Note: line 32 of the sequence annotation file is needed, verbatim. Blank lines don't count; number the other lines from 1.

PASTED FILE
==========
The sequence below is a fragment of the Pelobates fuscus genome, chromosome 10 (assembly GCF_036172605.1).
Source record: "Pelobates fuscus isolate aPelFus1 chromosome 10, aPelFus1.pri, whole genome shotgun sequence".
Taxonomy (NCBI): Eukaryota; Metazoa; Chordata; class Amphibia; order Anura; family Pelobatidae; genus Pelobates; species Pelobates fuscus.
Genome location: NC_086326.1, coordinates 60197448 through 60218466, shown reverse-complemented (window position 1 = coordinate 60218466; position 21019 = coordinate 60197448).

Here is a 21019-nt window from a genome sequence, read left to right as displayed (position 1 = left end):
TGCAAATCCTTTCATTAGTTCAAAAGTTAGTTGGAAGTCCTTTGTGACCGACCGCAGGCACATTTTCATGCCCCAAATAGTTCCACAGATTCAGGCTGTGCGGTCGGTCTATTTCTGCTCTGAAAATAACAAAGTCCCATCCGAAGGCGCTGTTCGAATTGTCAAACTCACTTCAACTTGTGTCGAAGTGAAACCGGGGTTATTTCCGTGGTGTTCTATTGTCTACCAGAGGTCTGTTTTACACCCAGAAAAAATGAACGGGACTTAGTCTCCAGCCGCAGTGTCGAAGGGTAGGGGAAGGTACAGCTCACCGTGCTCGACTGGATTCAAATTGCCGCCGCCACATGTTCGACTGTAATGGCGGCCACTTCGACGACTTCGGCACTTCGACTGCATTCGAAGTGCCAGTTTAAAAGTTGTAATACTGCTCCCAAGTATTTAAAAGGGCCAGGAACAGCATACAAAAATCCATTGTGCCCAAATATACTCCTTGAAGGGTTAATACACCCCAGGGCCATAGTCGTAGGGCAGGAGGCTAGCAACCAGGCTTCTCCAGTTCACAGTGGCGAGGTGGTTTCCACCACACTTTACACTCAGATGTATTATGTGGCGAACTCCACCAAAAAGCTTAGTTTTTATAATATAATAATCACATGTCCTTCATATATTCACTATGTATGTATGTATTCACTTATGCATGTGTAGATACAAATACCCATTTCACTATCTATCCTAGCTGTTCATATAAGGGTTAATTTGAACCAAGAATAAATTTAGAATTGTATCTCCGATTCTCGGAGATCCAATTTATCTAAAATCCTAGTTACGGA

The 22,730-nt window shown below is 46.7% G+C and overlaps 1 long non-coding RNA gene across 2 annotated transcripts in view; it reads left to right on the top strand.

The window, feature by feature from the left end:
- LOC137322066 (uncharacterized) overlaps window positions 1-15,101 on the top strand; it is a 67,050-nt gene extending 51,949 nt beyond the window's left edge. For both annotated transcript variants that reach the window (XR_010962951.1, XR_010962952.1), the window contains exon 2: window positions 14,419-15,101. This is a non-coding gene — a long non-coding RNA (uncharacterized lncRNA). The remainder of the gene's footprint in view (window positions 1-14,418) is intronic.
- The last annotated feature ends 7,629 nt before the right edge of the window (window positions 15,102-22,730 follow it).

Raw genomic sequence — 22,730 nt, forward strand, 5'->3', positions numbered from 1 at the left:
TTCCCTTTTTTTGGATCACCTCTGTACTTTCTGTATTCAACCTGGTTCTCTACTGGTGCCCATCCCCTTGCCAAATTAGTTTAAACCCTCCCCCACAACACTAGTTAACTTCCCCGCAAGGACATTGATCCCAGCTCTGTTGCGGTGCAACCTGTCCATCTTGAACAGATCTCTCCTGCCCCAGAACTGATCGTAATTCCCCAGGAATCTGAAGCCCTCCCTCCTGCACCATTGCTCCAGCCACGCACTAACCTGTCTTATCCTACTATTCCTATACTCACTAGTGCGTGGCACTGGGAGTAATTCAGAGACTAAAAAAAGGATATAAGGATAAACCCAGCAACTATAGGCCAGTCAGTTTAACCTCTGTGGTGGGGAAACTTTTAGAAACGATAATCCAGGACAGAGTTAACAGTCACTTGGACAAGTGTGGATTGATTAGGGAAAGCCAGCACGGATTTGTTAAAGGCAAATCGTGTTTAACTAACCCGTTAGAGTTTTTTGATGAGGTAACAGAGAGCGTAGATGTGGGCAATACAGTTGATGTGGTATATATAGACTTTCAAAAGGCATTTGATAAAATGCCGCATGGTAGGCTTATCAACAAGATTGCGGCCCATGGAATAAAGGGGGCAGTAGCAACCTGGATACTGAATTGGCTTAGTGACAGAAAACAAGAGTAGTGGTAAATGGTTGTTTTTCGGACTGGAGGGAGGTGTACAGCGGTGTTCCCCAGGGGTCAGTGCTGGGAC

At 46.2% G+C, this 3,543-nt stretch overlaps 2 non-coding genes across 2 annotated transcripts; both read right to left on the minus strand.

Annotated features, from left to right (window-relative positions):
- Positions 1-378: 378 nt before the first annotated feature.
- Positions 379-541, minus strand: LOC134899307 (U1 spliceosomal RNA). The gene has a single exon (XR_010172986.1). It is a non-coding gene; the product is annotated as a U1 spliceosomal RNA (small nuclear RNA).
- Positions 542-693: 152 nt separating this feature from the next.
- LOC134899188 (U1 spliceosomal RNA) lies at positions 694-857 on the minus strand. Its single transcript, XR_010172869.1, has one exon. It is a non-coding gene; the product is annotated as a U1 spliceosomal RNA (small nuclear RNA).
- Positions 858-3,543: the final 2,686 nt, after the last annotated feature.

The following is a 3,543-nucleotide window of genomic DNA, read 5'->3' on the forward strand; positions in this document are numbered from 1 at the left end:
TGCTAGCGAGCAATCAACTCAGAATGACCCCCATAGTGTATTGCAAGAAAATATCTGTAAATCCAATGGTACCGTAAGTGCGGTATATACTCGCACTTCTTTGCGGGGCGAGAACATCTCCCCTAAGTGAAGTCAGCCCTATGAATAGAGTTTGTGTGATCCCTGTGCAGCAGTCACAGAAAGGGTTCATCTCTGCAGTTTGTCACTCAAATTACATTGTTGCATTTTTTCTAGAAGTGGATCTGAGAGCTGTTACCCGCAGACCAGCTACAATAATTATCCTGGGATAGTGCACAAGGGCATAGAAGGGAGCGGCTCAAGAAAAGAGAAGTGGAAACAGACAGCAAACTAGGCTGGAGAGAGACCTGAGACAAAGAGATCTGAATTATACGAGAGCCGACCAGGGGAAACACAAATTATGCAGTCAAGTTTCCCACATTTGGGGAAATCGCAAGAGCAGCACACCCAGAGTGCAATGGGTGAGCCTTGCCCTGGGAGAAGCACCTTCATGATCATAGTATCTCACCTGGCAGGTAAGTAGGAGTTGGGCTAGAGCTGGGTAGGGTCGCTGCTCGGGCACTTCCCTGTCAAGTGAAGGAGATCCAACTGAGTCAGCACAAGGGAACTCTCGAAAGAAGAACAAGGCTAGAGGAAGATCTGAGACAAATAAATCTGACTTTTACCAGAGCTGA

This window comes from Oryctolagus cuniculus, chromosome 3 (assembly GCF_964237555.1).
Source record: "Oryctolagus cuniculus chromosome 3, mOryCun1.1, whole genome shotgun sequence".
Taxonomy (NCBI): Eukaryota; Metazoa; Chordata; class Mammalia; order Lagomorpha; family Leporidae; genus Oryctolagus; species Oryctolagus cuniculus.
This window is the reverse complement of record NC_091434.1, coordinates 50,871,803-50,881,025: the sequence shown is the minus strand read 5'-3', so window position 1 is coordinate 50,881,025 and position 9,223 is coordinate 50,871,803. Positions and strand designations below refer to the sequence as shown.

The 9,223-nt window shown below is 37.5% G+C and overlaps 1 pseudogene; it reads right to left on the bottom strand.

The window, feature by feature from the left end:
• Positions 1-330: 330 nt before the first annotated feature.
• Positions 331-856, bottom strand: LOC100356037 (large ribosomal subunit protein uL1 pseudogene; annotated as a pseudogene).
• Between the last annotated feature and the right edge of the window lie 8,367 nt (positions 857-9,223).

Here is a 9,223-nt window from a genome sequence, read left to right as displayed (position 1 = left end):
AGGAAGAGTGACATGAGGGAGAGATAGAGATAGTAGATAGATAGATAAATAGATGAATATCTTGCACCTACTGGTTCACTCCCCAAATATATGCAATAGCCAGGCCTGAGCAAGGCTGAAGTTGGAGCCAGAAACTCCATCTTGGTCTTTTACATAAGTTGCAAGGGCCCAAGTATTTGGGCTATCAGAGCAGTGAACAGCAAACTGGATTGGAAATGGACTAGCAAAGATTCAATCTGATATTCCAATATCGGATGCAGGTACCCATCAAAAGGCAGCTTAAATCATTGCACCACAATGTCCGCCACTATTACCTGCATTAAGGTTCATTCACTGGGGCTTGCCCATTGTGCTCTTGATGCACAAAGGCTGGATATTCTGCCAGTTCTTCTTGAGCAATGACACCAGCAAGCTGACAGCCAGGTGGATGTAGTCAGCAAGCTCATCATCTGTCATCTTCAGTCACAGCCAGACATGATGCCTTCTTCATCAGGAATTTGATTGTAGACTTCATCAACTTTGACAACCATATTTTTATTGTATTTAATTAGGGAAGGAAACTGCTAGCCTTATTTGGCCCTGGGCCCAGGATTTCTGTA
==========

AGGAAGAGTGACATGAGGGAGAGATAGAGATAGTAGATAGATAGATAAATAGATGAATATCTTGCACCTACTGGTTCACTCCCCAAATATATGCAATAGCCAGGCCTGAGCAAGGCTGAAGTTGGAGCCAGAAACTCCATCTTGGTCTTTTACATAAGTTGCAAGGGCCCAAGTATTTGGGCTATCAGAGCAGTGAACAGCAAACTGGATTGGAAATGGACTAGCAAAGATTCAATCTGATATTCCAATATCGGATGCAGGTACCCATCAAAAGGCAGCTTAAATCATTGCACCACAATGTCCGCCACTATTACCTGCATTAAGGTTCATTCACTGGGGCTTGCCCATTGTGCTCTTGATGCACAAAGGCTGGATATTCTGCCAGTTCTTCTTGAGCAATGACACCAGCAAGCTGACAGCCAGGTGGATGTAGTCAGCAAGCTCATCATCTGTCATCTTCAGTCACAGCCAGACATGATGCCTTCTTCATCAGGAATTTGATTGTAGACTTCATCAACTTTGACAACCATATTTTTATTGTATTTAATTAGGGAAGGAAACTGCTAGCCTTATTTGGCCCTGGGCCCAGGATTTCTGTA